KCK’s sons of coincidences enter politics

Slide1The sons of coincidences?  It depends, credibly, on how well you know them. Or about them. They were born and raised in Kenya, resided in Korea for a decade and more, fell for foreign girls, begot sons—pointies, I guess.

They both served in Kenya Community in Korea chairpersons. If your guess is as good as mine, their political expedition was either incubated or beaten into shape by the realities of Korea’s politico-economic domains embedded in its near miraculous economic growth dynamics. Oh, the duo love suits— the Caraceni style gentlemen.

The morning is somberly chilly. But of course. It is July in Enkare Nyrobi, Nairobi’s original name in Maasai vernacular. At the table is Raphael Omala. Peers still call him Raph. He sips his last mouthful of milk tea with an expression of finality on his face. You can tell by his smile that the man is contented by the taste of Kericho Gold. I guess the love for tea exposes his heritage

On his left hand, the day’s meet-the-people diary rests between the index finger and the thumb. It’s been several weeks of crisscrossing Nairobi’s western lands (Westlands). A strategic routine. Raph knows quite well that a few more souls need some convincing to ponder on his leadership dogma and vision.

He rises on his feet before glancing at the diary one more time. Just then, his phone vibrates aggressively almost tipping off the table where his tea mug sits empty as if to appeal for a “saucer”. Raph picks the call. “Mkubwa!” It is the campaign volunteer lead on the other end. “Time to hit the road”. The first son of coincidence and the founding chair of KCK, is running to be Westland’s Member of Parliament (MP). Elections are on August 8. The last time we checked. No Kidding.

About 270 kilometers away in Meruland Patrick Ntonja glimpses at the mirror for the second time.  The red necktie is now perfectly in its place. Just like all his formal suits, the creamy-kakhish suit he is in today fits well in his miraba minne body frame. The thin stripes on the suit makes Daktari a towering figure—a look of a fitting groundbreaker leader. Do not be mistaken, nonetheless. This is one of the humblest sons of Meru you’ll ever meet..

Daktari, as his contemporaries call him, scans at the last text message he received: “Polite reminder…television interview on Baite TV still on.” Brother Doc, as I fondly refer to him, was the second chairperson of KCK and my ‘boss’ at the time. His conviction for a better Igembe North has seen him stop by the market places, churches and homes of the locals for they too need to hear and consider the call to arise. Come morning after, on August 9th,  this son of coincidence hopes to be in the August House.

We celebrate Raph and Daktari because they represent the bold and the brave of a generation rising to the occasion. In my persuaded opinion, these two sons of Kenya characterize the coming of age. The duo, I am convinced, grasps a unique ‘diasporic worldview’ on matters leadership and confidence to localize their experience from the East. They have dared to take a leap into the so-called murkiness of politics with an optimism of a rising sun. In Africa, the sunrise licks away the gloominess of the fog. We hear them say, “servant leadership is no longer a wishful thinking”. I wish them well.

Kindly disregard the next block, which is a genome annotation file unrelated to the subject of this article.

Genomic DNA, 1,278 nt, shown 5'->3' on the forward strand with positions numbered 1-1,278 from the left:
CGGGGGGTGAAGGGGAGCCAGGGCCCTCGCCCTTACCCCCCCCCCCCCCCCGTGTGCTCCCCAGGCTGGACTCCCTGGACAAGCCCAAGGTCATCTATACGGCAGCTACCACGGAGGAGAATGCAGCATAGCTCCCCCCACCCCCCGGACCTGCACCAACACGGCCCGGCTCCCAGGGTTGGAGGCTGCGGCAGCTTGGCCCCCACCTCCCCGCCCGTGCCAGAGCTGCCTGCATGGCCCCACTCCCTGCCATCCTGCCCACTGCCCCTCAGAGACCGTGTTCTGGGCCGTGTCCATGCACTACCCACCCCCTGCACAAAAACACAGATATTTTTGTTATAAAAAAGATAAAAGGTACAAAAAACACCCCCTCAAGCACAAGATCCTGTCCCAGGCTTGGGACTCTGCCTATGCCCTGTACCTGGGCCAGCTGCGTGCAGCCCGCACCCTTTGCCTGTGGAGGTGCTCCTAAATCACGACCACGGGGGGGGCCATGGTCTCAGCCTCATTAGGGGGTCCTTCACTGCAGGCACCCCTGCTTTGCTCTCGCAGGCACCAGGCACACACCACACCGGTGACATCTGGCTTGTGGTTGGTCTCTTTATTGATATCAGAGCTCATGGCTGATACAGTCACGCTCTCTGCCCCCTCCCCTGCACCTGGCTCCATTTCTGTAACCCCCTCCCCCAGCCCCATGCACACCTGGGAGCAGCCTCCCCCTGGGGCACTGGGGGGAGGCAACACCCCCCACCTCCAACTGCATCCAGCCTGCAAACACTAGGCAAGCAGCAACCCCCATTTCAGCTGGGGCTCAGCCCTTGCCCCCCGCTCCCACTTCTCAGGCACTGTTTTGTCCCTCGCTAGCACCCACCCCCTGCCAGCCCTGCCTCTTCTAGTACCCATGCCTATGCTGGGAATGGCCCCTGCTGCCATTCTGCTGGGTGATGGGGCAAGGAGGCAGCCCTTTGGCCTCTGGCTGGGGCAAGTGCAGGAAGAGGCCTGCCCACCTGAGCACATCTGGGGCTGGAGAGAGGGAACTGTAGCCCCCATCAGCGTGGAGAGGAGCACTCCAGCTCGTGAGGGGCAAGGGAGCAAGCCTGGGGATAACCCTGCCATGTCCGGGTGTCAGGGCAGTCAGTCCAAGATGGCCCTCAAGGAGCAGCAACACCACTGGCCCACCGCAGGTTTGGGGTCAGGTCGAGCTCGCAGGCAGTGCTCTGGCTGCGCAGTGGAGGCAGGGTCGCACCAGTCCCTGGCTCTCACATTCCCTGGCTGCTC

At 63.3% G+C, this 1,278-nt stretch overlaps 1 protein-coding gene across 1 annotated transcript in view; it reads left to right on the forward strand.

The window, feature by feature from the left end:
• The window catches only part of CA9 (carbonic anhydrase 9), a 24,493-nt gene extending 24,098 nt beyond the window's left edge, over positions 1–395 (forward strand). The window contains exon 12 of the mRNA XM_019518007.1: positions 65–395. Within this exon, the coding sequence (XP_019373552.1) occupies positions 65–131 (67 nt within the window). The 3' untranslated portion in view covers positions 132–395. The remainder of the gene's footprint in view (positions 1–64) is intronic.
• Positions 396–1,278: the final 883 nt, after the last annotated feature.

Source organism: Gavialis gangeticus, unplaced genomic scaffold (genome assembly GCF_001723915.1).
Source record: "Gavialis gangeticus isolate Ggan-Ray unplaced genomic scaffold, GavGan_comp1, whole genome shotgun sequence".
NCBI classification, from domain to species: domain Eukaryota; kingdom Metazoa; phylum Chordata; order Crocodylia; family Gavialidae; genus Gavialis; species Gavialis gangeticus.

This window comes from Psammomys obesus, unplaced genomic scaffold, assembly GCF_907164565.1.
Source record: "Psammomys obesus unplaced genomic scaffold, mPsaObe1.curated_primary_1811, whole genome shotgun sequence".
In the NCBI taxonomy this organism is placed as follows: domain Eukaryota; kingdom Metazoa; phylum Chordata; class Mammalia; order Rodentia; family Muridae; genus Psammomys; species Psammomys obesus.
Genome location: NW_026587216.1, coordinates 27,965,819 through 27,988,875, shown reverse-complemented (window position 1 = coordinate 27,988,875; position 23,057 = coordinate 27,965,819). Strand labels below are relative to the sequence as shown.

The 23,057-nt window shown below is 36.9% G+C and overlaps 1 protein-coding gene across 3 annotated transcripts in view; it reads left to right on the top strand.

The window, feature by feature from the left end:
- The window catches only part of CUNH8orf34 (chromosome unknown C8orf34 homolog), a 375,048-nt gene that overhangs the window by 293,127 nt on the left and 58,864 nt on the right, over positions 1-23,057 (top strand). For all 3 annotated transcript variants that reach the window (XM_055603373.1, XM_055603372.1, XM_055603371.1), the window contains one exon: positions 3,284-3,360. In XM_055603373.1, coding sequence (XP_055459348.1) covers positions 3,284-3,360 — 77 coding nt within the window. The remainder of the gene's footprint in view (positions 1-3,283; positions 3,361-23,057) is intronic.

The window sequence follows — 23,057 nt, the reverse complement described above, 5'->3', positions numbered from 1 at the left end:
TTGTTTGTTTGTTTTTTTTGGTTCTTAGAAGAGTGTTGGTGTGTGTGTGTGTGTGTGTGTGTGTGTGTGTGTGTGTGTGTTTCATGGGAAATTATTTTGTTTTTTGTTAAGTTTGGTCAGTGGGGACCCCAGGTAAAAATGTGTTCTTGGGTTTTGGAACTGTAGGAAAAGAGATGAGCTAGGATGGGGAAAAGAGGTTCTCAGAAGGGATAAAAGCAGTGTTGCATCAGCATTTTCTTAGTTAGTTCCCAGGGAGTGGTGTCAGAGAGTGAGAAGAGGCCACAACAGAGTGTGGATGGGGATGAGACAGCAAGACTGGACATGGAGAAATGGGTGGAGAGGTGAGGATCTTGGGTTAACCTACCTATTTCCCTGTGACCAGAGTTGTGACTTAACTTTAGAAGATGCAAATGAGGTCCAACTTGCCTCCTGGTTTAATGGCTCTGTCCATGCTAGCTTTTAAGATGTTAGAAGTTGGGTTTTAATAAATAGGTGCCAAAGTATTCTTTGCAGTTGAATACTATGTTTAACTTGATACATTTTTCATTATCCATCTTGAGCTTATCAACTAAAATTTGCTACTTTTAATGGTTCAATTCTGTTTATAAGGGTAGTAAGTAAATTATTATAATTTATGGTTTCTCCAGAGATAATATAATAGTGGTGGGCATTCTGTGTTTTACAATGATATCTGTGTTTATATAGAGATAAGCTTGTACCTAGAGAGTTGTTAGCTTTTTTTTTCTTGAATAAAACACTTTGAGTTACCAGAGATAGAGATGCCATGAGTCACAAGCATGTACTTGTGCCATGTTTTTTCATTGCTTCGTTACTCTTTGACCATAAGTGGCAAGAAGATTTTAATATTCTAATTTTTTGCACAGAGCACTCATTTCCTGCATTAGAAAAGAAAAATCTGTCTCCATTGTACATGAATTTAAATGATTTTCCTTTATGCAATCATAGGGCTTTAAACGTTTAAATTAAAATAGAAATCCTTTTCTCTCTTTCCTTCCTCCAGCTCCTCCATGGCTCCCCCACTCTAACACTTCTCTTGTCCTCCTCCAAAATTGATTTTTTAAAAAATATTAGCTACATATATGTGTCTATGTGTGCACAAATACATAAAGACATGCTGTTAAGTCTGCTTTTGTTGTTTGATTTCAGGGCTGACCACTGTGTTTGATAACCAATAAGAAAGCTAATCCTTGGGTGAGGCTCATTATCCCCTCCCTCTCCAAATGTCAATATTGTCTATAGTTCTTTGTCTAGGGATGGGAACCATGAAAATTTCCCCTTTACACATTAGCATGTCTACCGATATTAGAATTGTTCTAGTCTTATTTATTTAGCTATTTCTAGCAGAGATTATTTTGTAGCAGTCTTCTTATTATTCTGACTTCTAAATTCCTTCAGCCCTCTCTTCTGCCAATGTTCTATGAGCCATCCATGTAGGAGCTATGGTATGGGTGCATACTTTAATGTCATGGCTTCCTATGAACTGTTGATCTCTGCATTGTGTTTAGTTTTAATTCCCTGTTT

But we must support them. With ‘dime’ or cheer, lets send them forth at least for their boldness. That is how the would-be legislators will arise. This, I must add for the sake of beloved motherland.  If we must use social media, ‘politically speaking’, remember that respect is earned. Patriotism is an honor. Tolerance is noble. Someones tribe is sacred and cannot be wished away. Hurling negative, vitriolic or bashing posts and comments online is a distasteful ‘digital diarrhea’. Forgive my language. The country must move on in the morning after the elections.

To Raph and Daktari, we care more, because you are brothers with whom we ate from the same bowl, or toasted a glass together. We keep our anticipation high riding on the hope that a decade in diaspora, especially in South Korea, was a time long enough to acquire a development model our motherland has been waiting.

The road ahead is of course tough. As young vibrant people, we don’t promise heaven because we’ve never set our feet therein, yet. Resilient is a virtue we must embrace.

I close with a line or two from Desiderata, my all-time favorite poem: Go placidly amidst the noise and haste, and remember what peace there may be in silence. As far as possible without surrender be on good terms with all persons. Speak your truth quietly and clearly; and listen to others, even the dull and the ignorant; they too have their story.

On August 9th, whether you make it to the August House or not, remember that you’ve charted the way. The candle of transformative surge has been lit. And for that we are inspired. Your success is our desire.

NB: *Paragraphs 2-5 based on the writer’s imagination.


The writer, Benson Kamary, is the immediate former chair of KCK.

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